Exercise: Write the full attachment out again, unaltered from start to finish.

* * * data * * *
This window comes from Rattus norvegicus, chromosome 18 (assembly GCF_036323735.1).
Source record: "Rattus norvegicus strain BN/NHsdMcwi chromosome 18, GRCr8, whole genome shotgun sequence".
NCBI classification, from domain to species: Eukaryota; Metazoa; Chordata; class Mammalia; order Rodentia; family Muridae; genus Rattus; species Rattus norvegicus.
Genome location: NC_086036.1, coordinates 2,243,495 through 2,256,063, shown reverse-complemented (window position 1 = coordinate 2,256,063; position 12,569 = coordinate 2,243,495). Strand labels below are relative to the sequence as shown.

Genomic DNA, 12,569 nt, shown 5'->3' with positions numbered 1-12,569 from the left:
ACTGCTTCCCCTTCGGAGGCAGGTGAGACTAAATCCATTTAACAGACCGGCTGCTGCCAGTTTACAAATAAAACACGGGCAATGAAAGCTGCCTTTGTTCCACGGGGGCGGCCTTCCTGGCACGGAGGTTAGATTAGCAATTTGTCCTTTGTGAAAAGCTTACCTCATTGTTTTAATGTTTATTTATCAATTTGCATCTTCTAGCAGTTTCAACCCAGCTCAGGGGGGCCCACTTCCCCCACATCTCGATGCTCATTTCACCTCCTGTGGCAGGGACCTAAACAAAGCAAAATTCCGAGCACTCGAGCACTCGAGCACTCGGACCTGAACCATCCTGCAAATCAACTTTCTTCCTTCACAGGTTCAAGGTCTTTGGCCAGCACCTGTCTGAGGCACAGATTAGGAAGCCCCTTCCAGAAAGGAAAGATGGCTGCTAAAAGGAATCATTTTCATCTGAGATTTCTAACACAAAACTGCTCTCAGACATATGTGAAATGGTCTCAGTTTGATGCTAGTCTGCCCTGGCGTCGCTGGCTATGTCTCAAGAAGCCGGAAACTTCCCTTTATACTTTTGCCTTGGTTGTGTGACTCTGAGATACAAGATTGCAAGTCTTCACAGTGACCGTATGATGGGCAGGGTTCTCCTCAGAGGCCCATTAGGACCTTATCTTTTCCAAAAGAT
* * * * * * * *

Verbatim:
This window comes from Rattus norvegicus, chromosome 18 (assembly GCF_036323735.1).
Source record: "Rattus norvegicus strain BN/NHsdMcwi chromosome 18, GRCr8, whole genome shotgun sequence".
NCBI classification, from domain to species: Eukaryota; Metazoa; Chordata; class Mammalia; order Rodentia; family Muridae; genus Rattus; species Rattus norvegicus.
Genome location: NC_086036.1, coordinates 2,243,495 through 2,256,063, shown reverse-complemented (window position 1 = coordinate 2,256,063; position 12,569 = coordinate 2,243,495). Strand labels below are relative to the sequence as shown.

Genomic DNA, 12,569 nt, shown 5'->3' with positions numbered 1-12,569 from the left:
ACTGCTTCCCCTTCGGAGGCAGGTGAGACTAAATCCATTTAACAGACCGGCTGCTGCCAGTTTACAAATAAAACACGGGCAATGAAAGCTGCCTTTGTTCCACGGGGGCGGCCTTCCTGGCACGGAGGTTAGATTAGCAATTTGTCCTTTGTGAAAAGCTTACCTCATTGTTTTAATGTTTATTTATCAATTTGCATCTTCTAGCAGTTTCAACCCAGCTCAGGGGGGCCCACTTCCCCCACATCTCGATGCTCATTTCACCTCCTGTGGCAGGGACCTAAACAAAGCAAAATTCCGAGCACTCGAGCACTCGAGCACTCGGACCTGAACCATCCTGCAAATCAACTTTCTTCCTTCACAGGTTCAAGGTCTTTGGCCAGCACCTGTCTGAGGCACAGATTAGGAAGCCCCTTCCAGAAAGGAAAGATGGCTGCTAAAAGGAATCATTTTCATCTGAGATTTCTAACACAAAACTGCTCTCAGACATATGTGAAATGGTCTCAGTTTGATGCTAGTCTGCCCTGGCGTCGCTGGCTATGTCTCAAGAAGCCGGAAACTTCCCTTTATACTTTTGCCTTGGTTGTGTGACTCTGAGATACAAGATTGCAAGTCTTCACAGTGACCGTATGATGGGCAGGGTTCTCCTCAGAGGCCCATTAGGACCTTATCTTTTCCAAAAGAT